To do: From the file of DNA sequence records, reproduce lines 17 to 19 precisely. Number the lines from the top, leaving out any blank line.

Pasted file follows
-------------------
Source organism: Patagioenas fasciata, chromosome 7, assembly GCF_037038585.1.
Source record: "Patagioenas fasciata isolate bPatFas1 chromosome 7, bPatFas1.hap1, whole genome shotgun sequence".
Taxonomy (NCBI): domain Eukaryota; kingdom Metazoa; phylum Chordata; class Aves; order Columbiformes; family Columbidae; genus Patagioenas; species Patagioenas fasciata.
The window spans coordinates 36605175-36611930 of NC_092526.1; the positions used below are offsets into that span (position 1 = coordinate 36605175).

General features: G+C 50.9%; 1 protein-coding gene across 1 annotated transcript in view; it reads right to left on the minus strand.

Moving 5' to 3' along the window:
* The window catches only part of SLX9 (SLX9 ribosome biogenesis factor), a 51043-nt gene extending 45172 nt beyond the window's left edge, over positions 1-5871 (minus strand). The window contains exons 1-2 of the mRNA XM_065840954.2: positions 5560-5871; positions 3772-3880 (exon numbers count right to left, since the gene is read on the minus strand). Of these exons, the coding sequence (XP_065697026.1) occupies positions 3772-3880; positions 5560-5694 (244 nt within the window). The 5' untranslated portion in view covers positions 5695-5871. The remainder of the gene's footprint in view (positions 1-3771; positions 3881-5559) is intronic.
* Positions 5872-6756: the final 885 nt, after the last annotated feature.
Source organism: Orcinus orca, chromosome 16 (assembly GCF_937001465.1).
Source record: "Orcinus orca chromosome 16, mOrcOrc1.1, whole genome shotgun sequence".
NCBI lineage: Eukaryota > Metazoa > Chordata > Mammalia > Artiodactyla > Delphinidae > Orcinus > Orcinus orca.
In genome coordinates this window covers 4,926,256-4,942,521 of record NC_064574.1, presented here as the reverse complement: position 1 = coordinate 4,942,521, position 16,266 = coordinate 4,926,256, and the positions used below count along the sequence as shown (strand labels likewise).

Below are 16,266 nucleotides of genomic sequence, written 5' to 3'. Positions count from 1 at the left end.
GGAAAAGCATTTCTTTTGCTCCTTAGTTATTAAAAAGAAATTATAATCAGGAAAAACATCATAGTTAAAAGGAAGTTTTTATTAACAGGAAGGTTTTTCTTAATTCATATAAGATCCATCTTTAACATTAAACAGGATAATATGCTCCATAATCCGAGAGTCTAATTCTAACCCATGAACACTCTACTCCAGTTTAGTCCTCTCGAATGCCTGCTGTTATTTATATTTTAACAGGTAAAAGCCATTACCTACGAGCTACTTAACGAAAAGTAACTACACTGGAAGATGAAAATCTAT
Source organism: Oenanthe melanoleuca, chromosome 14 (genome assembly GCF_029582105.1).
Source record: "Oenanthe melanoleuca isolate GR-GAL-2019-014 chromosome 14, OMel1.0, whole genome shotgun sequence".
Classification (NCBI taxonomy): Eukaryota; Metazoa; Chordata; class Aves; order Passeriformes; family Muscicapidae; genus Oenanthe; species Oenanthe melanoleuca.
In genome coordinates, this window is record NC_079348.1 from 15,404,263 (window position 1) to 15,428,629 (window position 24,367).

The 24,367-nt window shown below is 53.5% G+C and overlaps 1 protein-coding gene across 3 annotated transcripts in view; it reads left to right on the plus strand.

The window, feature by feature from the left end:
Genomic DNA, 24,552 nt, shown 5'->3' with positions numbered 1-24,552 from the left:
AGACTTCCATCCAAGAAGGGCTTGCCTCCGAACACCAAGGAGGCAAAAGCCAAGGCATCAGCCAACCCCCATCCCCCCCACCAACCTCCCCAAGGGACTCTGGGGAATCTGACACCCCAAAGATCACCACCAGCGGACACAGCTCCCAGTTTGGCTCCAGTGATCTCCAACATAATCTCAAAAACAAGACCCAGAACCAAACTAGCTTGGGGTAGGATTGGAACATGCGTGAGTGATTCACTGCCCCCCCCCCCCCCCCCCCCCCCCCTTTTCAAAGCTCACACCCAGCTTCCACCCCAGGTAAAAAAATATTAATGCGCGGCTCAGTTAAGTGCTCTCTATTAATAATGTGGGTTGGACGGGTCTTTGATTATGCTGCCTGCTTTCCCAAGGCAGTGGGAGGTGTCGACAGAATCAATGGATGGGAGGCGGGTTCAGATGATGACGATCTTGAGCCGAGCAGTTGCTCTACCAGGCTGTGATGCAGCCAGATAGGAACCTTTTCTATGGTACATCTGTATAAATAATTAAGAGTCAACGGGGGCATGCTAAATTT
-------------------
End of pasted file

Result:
Classification (NCBI taxonomy): Eukaryota; Metazoa; Chordata; class Aves; order Passeriformes; family Muscicapidae; genus Oenanthe; species Oenanthe melanoleuca.
In genome coordinates, this window is record NC_079348.1 from 15,404,263 (window position 1) to 15,428,629 (window position 24,367).

The 24,367-nt window shown below is 53.5% G+C and overlaps 1 protein-coding gene across 3 annotated transcripts in view; it reads left to right on the plus strand.